Colds and flu are making a comeback. It is not that there are more cases this winter. It’s partly that the label “covid” has been applied to virtually all colds and flu in the last few years. It’s also that we have learned so much about them. Back five years ago, there was no cure for the common cold. Now we know that vitamin C, zinc, vitamin D, and a host of other things reduce severity and duration.
Back before I started CHI Institute, I spent a month in China in damp, freezing weather. I caught a miserable cold. They prepared a broth of onion roots, fermented black beans, and ginger. It tasted rather like French onion soup. They then rolled me up in thick blankets. After a couple of hours of profuse perspiration and feeling trapped in blankets, my chills, fever, and runny nose were gone.
This tribal wisdom about “cold” is being slowly erased from our collective memory by the insistent propaganda of modern medicine. We have come to believe that colds, flu, and the laboratory-inserted “prion factor” are all just a single disease, a pandemic.
There’s one more factor, intention or willpower. Our office manager, Byron, seems to be bulletproof to all the cold and flu stuff. He might sneeze or blow his nose a time or two, but hasn’t missed a day of work from cold or flu in the years he’s been with us. He’s a stubborn guy and claims his secret is that, at the earliest signs of flu symptoms, he tells himself, “I’m not getting sick,” and he doesn’t. I’ve noticed that many of the qigong masters I have known and others who cultivate their vitality and willpower regularly don’t get sick much either.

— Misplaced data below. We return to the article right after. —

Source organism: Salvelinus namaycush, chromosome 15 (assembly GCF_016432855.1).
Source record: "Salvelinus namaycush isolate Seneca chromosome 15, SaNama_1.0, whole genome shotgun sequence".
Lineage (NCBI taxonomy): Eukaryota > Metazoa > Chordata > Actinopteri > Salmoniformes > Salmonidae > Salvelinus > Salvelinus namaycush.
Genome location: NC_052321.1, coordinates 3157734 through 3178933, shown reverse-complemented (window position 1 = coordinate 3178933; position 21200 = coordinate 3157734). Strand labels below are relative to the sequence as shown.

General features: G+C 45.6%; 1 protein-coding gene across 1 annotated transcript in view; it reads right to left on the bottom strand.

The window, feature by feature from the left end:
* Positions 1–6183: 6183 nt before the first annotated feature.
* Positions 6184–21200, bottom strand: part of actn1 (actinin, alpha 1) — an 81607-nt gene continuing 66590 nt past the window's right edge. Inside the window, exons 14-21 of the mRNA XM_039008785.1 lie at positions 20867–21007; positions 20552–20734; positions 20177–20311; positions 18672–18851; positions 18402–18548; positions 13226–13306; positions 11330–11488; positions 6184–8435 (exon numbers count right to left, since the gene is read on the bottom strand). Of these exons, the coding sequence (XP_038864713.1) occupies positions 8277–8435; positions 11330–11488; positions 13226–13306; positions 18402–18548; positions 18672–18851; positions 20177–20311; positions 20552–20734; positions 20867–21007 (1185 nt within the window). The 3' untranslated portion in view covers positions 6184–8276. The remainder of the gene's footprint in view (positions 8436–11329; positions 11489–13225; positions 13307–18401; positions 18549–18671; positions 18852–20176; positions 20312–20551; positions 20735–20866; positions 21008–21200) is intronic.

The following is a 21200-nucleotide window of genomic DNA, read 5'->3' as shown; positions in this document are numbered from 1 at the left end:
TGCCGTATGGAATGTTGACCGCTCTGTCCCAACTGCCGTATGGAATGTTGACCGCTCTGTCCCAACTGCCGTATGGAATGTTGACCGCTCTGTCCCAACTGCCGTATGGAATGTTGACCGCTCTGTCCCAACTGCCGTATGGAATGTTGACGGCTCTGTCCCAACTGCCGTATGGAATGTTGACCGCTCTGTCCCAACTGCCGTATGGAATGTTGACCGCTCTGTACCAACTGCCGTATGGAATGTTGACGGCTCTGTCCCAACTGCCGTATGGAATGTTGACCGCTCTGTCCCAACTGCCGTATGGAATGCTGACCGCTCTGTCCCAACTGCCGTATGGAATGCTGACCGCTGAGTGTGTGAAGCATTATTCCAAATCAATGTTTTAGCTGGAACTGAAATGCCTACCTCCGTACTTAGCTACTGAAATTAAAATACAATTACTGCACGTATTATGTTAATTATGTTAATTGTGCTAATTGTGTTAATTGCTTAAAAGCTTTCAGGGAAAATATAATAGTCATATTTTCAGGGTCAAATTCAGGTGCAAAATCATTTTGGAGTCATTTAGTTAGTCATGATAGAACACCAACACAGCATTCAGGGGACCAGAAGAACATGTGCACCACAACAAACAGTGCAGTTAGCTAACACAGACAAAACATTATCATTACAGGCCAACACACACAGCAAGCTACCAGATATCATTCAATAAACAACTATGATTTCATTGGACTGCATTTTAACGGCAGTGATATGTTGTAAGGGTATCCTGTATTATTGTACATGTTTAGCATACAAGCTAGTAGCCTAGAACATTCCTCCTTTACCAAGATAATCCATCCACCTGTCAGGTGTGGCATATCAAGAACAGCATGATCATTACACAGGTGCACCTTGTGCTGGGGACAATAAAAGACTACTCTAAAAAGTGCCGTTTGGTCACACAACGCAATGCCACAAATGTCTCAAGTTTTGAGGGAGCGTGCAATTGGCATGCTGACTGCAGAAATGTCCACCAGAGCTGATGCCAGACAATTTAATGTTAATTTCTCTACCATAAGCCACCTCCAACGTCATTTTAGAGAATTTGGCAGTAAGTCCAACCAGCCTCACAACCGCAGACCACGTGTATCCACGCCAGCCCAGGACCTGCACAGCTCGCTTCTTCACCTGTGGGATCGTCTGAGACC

The modern medical wisdom is, of course, that there’s no cure and your only protection is masks and vaccines. Byron never wore masks and hasn’t gotten vaccinated in decades. This is generally true for the vitality cultivators I have known as well. We have been taught that the only thing you can do for the flu is to repress symptoms, and there are plenty of pills on the market for that. I have found, through trial and error, that at the beginning of a head cold, my thinking is fuzzy. However, toward the end of the cold my brain is clear and sharp and I do some of my best thinking. I can’t help but think that the magic pills that repress fever and discharge are contributing to chronic brain fog by leaving metabolic waste in our brains and bodies.
Before I conclude, I would like to draw your attention to two articles I wrote in early 2020, Cozy Therapy, and Thermo Therapy, included below in this newsletter. They explore the value of keeping warm, and of getting extra warm, not just to treat colds and flu but for a wide variety of chronic ailments.